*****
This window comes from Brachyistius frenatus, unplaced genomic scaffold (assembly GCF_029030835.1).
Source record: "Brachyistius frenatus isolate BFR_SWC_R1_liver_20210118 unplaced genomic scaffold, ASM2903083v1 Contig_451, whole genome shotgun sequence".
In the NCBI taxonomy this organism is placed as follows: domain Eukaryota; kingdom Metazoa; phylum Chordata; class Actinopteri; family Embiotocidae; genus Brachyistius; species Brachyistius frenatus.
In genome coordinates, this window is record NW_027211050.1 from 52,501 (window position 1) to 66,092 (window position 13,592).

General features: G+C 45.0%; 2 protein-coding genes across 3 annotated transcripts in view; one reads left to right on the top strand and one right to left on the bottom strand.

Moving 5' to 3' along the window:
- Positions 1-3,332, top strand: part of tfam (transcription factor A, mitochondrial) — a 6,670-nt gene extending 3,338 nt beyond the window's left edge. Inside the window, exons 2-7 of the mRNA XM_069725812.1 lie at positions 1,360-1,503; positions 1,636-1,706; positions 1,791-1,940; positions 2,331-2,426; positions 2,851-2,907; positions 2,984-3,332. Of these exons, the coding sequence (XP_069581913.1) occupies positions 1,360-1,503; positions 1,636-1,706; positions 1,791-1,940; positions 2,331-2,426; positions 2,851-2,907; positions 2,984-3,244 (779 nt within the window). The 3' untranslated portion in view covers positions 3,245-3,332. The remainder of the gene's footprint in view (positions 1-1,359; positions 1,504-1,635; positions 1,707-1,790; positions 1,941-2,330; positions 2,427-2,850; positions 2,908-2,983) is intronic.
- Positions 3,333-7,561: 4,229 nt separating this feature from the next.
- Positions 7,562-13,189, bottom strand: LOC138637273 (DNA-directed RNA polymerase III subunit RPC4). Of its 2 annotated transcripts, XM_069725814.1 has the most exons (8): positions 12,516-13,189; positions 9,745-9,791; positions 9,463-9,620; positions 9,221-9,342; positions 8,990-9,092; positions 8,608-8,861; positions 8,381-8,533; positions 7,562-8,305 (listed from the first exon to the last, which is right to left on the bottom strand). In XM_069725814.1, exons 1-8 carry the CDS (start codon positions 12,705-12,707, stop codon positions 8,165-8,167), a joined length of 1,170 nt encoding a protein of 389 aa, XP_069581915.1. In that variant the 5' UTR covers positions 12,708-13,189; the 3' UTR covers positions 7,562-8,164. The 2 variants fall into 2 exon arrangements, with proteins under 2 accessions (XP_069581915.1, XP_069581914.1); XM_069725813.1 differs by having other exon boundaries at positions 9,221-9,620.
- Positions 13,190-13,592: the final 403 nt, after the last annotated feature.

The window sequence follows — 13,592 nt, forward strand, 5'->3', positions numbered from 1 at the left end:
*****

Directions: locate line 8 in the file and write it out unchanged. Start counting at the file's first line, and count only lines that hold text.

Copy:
- Positions 3,333-7,561: 4,229 nt separating this feature from the next.